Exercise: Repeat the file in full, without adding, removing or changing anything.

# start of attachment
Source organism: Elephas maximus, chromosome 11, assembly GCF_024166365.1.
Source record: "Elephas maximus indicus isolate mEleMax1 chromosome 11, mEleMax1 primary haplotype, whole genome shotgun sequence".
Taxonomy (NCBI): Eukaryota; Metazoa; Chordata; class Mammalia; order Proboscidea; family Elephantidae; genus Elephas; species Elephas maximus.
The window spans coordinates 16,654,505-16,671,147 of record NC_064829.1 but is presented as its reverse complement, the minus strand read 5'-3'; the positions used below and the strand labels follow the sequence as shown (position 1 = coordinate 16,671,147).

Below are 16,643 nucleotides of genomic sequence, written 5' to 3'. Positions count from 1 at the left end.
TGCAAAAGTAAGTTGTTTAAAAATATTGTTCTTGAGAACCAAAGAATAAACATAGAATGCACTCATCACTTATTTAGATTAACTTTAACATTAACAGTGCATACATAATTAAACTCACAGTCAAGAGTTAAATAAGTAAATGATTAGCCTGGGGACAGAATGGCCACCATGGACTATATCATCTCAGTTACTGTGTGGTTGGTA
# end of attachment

Source organism: Elephas maximus, chromosome 11, assembly GCF_024166365.1.
Source record: "Elephas maximus indicus isolate mEleMax1 chromosome 11, mEleMax1 primary haplotype, whole genome shotgun sequence".
Taxonomy (NCBI): Eukaryota; Metazoa; Chordata; class Mammalia; order Proboscidea; family Elephantidae; genus Elephas; species Elephas maximus.
The window spans coordinates 16,654,505-16,671,147 of record NC_064829.1 but is presented as its reverse complement, the minus strand read 5'-3'; the positions used below and the strand labels follow the sequence as shown (position 1 = coordinate 16,671,147).

Below are 16,643 nucleotides of genomic sequence, written 5' to 3'. Positions count from 1 at the left end.
TGCAAAAGTAAGTTGTTTAAAAATATTGTTCTTGAGAACCAAAGAATAAACATAGAATGCACTCATCACTTATTTAGATTAACTTTAACATTAACAGTGCATACATAATTAAACTCACAGTCAAGAGTTAAATAAGTAAATGATTAGCCTGGGGACAGAATGGCCACCATGGACTATATCATCTCAGTTACTGTGTGGTTGGTA